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We drove the 2005 Tundra Double Cab with the new transmission and extra horsepower during a brief run over the coastline roads of Alaska. The Double Cab weighs about 200 pounds more than an Access Cab, so the extra horsepower was welcomed in passing situations. Toyota picked up the extra ponies through a number of improvements, including variable valve timing and a new intake manifold that alters the length of the intake runners in two stages with a set of butterfly valves. At low rpm, the runners are long for more torque but at higher rpm the runners are short for extra horsepower. Even with the extra horsepower, Toyota says the Tundra will have improved fuel economy but didn’t release EPA estimates during briefings with the media. The engine also carries a ULEV-II California emissions rating.

Most impressive is the new 5-speed automatic transmission, which is also available in the new Sequoia. The torque converter control and gear selection were seamless while on twisty canyon roads. Our time was limited in the 2005 Tundra, so we didn’t tow or drive the V6 engine. We can tell you that the V6 is an all-new engine available only in the Tundra, 4Runner and 2005 Tacoma—it is not a converted car engine although it is derived from the 3.0-liter Camry engine architecture. This 60-degree, 24-valve engine gets a new 6-speed manual as its standard running mate. This tranny has a 4.17:1 First gear and 0.85:1 6th gear overdrive.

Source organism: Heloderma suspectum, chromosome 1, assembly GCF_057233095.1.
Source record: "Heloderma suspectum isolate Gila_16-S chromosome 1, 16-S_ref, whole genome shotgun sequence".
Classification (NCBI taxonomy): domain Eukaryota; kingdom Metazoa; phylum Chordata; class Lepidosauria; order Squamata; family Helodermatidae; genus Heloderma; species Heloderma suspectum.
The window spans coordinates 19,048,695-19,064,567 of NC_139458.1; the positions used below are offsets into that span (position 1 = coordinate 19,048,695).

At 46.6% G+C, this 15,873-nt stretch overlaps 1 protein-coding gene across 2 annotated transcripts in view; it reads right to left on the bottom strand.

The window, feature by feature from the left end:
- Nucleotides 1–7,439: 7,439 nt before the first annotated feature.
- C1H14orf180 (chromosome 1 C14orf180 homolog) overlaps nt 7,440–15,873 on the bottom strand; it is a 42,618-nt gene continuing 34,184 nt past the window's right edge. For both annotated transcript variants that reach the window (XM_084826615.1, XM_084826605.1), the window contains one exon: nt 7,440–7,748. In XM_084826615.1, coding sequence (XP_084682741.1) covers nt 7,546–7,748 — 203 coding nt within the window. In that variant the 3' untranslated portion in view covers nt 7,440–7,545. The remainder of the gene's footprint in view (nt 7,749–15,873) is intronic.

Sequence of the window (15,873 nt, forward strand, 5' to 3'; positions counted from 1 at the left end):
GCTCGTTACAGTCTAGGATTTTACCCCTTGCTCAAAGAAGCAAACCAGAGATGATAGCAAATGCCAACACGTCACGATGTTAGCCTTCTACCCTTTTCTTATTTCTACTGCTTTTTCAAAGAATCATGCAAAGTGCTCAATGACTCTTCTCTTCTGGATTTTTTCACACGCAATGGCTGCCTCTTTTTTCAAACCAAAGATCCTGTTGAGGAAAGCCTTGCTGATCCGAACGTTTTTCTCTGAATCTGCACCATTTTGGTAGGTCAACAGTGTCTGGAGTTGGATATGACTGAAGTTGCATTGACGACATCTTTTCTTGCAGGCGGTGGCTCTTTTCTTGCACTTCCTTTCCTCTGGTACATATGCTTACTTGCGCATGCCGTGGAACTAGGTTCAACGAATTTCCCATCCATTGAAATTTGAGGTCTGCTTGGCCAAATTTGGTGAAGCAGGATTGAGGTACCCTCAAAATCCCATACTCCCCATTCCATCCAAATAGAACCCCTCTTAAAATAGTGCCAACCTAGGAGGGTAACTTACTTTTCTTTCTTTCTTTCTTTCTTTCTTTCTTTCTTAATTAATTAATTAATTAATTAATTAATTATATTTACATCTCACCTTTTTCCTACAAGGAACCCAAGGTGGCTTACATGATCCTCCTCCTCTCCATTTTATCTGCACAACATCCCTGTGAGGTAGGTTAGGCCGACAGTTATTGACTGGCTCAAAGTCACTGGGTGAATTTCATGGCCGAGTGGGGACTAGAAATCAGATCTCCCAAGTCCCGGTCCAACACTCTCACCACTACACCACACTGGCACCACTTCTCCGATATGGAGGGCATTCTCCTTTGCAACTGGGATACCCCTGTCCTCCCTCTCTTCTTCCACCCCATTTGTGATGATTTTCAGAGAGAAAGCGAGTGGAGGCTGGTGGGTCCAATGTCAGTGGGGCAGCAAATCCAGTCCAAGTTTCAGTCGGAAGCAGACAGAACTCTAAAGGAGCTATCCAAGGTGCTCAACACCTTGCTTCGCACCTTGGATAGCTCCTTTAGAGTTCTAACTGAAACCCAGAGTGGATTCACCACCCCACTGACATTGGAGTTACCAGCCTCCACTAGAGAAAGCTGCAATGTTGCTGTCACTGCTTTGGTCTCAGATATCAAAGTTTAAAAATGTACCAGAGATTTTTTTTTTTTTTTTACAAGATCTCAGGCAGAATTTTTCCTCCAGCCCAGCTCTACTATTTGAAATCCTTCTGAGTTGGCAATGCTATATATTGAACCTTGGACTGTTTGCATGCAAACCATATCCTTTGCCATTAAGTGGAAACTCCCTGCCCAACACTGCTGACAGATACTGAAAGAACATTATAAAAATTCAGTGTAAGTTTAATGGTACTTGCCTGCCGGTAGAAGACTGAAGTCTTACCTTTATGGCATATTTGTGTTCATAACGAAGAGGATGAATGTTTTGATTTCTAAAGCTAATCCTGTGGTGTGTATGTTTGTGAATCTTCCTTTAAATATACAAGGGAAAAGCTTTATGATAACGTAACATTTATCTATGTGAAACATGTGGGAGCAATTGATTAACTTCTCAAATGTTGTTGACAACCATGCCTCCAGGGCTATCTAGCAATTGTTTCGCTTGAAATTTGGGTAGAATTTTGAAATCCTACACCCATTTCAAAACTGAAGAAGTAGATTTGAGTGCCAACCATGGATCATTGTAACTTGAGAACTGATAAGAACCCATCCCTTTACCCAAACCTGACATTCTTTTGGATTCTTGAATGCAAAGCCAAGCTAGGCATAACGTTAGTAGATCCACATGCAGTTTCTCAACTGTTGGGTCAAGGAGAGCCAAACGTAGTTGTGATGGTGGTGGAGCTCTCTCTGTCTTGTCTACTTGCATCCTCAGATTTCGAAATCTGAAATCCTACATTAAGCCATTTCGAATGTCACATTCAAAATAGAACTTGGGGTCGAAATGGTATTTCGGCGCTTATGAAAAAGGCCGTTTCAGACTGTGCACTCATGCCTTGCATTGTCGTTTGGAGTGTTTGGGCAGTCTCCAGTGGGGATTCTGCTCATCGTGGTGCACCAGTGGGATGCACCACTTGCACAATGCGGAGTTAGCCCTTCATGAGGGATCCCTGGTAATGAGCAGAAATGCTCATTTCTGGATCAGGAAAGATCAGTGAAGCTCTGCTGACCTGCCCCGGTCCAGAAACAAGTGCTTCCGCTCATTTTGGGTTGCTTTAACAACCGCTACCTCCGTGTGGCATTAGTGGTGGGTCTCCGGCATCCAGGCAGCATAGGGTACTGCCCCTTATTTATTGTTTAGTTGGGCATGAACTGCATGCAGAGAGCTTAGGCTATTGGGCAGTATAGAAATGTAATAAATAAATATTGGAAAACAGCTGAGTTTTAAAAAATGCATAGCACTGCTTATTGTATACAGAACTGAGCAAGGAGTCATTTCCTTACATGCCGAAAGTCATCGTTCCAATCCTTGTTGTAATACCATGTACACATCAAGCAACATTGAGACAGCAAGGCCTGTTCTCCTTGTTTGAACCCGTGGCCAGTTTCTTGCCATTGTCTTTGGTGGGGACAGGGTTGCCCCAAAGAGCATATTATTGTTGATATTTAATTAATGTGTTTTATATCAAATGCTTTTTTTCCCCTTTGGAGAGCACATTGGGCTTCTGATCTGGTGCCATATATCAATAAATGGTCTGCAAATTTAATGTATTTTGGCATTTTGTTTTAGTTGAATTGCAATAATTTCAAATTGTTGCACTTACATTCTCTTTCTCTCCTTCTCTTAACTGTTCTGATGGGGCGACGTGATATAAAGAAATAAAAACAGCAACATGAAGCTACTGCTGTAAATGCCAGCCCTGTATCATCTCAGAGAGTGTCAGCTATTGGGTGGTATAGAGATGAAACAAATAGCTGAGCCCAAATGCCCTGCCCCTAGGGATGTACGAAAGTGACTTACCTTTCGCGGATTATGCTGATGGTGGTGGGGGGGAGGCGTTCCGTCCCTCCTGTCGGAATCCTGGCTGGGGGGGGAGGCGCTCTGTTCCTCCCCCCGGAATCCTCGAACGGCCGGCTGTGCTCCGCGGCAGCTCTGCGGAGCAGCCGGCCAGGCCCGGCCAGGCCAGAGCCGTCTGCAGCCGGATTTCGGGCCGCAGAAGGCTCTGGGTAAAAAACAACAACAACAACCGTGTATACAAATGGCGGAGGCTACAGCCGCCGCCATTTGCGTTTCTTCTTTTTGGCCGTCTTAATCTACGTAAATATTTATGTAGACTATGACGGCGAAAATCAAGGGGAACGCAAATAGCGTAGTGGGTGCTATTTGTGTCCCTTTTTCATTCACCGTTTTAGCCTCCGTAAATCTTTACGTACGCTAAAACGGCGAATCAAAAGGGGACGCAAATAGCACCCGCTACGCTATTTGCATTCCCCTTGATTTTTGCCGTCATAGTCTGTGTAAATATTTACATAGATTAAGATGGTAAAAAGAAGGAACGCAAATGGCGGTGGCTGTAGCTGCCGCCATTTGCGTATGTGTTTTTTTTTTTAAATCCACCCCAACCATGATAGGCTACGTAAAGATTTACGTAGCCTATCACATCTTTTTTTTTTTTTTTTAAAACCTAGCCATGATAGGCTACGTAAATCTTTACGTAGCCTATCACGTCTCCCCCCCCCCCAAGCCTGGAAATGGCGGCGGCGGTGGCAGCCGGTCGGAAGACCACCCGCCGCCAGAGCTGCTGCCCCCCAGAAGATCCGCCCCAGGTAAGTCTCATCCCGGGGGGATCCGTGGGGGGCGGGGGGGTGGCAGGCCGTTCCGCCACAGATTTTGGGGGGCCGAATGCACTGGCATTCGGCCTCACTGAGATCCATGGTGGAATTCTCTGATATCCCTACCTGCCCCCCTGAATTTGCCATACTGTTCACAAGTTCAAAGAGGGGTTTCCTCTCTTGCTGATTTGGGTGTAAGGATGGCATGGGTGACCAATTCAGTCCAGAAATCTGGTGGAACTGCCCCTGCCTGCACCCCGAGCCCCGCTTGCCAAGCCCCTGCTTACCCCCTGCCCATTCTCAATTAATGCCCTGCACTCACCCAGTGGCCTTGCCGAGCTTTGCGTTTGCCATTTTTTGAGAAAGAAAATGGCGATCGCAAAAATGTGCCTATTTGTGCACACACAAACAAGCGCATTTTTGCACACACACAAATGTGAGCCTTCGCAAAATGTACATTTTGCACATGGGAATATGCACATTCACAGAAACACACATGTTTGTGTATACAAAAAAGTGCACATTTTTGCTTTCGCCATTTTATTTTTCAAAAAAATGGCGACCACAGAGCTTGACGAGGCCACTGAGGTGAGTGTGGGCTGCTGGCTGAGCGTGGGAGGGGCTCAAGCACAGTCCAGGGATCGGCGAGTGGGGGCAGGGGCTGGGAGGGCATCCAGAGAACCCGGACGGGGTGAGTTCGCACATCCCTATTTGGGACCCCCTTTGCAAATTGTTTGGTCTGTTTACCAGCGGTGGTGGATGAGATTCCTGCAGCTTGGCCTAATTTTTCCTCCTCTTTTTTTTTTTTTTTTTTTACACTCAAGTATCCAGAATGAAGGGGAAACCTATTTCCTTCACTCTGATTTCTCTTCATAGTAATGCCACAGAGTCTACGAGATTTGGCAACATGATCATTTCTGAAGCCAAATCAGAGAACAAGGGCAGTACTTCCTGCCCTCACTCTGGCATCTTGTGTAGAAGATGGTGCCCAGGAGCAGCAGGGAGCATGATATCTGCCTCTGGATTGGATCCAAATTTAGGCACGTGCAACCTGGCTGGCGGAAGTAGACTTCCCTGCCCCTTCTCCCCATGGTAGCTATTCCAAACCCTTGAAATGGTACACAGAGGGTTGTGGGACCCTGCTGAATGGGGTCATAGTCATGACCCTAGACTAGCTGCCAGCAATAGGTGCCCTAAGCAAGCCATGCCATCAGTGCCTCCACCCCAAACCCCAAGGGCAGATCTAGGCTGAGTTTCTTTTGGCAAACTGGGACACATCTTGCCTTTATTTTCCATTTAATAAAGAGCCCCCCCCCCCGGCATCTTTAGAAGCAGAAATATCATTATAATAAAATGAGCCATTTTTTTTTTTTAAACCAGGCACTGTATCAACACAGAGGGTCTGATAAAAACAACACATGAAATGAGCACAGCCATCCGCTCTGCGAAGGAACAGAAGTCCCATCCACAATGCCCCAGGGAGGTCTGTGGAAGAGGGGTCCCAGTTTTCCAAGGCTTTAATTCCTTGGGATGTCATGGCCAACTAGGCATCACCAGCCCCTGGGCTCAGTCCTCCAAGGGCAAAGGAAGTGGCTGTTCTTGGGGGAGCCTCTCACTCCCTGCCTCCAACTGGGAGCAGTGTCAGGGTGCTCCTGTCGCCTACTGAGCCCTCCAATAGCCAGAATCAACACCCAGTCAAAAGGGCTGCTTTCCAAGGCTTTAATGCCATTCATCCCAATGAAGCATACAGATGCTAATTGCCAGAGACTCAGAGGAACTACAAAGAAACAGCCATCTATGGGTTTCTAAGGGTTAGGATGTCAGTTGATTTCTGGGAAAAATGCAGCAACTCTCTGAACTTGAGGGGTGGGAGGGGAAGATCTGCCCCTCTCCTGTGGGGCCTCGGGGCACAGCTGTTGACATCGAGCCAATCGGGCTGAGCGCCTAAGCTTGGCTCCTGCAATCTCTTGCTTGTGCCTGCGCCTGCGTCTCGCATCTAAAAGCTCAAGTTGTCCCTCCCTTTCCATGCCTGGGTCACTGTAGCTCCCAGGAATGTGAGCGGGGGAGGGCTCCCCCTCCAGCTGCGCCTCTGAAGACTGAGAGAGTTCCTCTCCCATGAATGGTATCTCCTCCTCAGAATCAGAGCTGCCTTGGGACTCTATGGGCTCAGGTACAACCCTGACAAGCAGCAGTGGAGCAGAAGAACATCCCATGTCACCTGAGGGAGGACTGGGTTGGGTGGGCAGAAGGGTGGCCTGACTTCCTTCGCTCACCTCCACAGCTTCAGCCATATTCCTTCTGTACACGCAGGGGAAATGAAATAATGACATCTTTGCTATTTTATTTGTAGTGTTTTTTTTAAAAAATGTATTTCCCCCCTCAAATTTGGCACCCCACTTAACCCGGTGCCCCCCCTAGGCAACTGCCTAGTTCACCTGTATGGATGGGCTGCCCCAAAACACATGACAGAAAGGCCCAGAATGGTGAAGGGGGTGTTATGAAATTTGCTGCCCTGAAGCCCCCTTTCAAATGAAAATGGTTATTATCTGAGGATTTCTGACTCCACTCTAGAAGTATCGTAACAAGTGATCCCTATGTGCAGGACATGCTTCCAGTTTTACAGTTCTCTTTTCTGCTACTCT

For 2005, Toyota will offer the V6 Access Cab only in 2-wheel-drive. Those who want 4x4 capabilities prefer the V8 by an overwhelming margin, so Toyota dropped the 4-wheel-drive model. But Toyota has added a V8-powered regular cab work truck model. It comes with a bench seat, color-keyed grille, chrome bumper and CD player.

In other 2005 Tundra news, anti-lock brakes with electronic brake force distribution will be standard on all models. Toyota’s Vehicle Stability Control plus Traction Control (VSC + TRAC) will be available as an option. The optional side-curtain air bags in the Double Cab get a roll-sensing feature that deploys the air bags should the vehicle tip over. Another safety feature is direct tire-pressure monitoring system. On the inside, the Double Cab can be ordered with a front bench seat if a customer needs 6-passenger seating, and there’s a new instrument panel on the dash. Also, a navigation system is available on some dome models. Finally, the Tundra receives minor exterior freshening with new headlamps, taillamps and 16-inch wheel designs.

We’ll have more on the 2005 Tundra, including a drive in the V6 model, as soon as production models become available.

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